In May 1976, after thwarting what it mistakenly considered to be an attempted coup, the leaders of DK established a secret detention and interrogation facility located in a former high school in the Tuol Sleng district of Phnom Penh, and gave it the code name S-21. A previous, smaller facility had already been in operation for about a year in the suburb of Ta Khmau. Prisoners held in Ta Khmau had primarily been former officials and soldiers connected with the defeated regime, and several of them were released after interrogation. The new facility was intended primarily for enemies of the state (khbot cheat) who were almost always associated with DK. Purges swept successively through the northern and north-western zones in 1977, and through the eastern zone bordering Vietnam in 1978 - the year in which war broke out between DK and Vietnam. Other purges took place in military units, government bureaus and factories once ranking officials in these facilities came under suspicion.
Before S-21 was abandoned in January 1979, in the wake of a Vietnamese invasion, over 15,000 men women and children were detained there; they were photographed, interrogated, and in many cases, severely tortured before being put to death. None of the prisoners were released, only one is known to have escaped, and only a dozen survived.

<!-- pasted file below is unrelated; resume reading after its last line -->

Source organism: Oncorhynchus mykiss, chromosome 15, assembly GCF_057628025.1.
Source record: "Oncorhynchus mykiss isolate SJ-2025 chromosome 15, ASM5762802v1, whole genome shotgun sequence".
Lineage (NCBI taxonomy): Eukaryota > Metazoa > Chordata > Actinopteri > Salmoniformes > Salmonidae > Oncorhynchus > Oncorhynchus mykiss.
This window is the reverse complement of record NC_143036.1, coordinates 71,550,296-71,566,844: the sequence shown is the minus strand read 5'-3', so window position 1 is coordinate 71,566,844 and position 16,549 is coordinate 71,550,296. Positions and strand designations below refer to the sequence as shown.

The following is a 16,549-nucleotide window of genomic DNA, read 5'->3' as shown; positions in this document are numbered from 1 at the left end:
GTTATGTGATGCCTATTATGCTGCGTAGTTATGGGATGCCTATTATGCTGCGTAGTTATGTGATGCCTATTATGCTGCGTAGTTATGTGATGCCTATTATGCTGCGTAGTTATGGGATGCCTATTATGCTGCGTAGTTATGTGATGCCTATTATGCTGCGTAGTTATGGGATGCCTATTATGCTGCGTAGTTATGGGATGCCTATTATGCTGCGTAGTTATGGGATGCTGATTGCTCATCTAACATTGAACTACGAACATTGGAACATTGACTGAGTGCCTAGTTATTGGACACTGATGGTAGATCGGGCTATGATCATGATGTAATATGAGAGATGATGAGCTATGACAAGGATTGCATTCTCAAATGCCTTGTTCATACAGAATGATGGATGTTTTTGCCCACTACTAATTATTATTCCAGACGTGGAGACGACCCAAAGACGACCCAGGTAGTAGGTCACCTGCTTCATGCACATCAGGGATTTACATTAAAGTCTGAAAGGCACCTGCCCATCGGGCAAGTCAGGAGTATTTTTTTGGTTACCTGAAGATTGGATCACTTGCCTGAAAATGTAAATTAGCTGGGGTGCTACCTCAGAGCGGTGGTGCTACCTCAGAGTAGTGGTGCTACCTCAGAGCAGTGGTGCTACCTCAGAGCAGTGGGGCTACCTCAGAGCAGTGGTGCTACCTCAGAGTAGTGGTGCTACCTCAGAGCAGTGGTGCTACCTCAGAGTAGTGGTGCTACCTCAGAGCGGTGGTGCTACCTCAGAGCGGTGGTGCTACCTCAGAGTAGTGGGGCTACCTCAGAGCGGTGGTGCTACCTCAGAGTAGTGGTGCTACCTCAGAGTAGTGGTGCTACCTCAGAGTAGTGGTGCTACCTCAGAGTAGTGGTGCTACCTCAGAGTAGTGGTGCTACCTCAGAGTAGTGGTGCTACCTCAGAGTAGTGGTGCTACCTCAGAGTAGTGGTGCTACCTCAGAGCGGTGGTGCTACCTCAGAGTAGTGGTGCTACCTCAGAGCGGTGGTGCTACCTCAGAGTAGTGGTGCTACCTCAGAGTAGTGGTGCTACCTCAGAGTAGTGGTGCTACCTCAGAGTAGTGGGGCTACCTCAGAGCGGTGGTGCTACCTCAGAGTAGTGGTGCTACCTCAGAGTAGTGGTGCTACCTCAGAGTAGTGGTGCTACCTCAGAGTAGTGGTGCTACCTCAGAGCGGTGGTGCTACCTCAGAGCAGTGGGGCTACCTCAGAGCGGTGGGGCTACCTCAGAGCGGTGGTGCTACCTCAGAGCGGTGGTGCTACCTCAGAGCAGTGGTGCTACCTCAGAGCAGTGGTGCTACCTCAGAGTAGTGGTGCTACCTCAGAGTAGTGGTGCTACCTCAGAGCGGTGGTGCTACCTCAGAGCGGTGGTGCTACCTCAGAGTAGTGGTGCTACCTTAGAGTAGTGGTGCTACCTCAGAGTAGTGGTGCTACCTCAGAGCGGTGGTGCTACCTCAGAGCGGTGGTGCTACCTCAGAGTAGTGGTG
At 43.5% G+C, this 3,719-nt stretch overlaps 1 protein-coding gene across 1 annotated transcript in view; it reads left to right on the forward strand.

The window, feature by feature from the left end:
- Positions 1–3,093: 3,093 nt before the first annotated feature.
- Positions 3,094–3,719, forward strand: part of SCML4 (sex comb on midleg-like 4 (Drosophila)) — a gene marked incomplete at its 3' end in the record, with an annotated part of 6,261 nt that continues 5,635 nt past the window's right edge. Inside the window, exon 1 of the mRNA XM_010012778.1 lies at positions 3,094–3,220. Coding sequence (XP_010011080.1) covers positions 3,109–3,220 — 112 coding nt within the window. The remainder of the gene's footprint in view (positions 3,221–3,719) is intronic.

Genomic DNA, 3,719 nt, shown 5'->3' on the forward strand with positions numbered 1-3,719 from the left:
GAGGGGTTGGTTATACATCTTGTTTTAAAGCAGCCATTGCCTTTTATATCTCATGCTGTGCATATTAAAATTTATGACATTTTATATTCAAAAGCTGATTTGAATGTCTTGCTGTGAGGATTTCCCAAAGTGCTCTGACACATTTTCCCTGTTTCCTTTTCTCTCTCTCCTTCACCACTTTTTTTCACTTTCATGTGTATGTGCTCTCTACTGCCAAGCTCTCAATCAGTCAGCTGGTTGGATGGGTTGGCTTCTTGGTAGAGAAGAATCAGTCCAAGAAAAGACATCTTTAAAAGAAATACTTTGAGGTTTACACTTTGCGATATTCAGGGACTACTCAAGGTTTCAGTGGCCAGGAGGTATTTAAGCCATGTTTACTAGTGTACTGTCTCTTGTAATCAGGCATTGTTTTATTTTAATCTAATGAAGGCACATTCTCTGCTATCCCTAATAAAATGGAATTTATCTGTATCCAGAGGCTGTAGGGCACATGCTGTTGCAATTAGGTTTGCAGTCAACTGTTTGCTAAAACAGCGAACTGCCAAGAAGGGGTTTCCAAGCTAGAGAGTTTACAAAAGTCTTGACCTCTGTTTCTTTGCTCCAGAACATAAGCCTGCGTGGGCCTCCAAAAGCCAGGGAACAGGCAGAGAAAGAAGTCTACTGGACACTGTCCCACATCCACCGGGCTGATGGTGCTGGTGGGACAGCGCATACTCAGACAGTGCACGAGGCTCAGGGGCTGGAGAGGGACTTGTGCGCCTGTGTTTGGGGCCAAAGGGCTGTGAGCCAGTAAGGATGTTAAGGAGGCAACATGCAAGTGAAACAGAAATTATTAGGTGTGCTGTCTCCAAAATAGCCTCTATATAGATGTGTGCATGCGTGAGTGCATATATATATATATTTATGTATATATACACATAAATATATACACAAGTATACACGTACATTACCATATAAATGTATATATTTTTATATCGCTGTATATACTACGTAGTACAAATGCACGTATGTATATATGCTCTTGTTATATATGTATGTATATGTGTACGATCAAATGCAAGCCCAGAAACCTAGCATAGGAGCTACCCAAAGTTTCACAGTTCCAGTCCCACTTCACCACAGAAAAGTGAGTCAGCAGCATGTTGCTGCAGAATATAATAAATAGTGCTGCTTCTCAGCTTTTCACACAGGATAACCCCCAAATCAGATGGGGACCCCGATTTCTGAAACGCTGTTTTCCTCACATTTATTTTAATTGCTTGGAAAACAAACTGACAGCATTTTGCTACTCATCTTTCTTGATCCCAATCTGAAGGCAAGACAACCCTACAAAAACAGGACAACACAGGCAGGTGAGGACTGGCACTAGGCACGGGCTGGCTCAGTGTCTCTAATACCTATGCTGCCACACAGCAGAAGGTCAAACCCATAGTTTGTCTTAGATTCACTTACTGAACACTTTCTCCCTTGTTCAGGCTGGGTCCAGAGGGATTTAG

Interrogation centers and prisons also existed in other parts of Cambodia, and it seems likely that tens of thousands of prisoners were tortured and put to death in these facilities as well. The difference between the regional prisons and S-21, aside from the fact that many people were released from regional prisons, was that S-21 was reserved almost entirely for people accused of betraying DK from the “inside” through espionage or other treacherous activities. Many of the prisoners at S-21 were high-ranking party cadres, and they were interrogated over several weeks. In the closing months of DK over one hundred Vietnamese prisoners of war were also interrogated and executed at S-21.
Because of its enormous archive of “confessions” and photographs, and because the site was turned into a Museum of Genocidal Crimes in 1980, S-21 is the best known and most visible institution that survives from DK. Certainly the prison and the documents it produced encapsulate the regime’s absolute power over life and death, its ruthlessness and its perhaps only partially mistaken belief that its enemies were everywhere. The museum is now a popular tourist destination.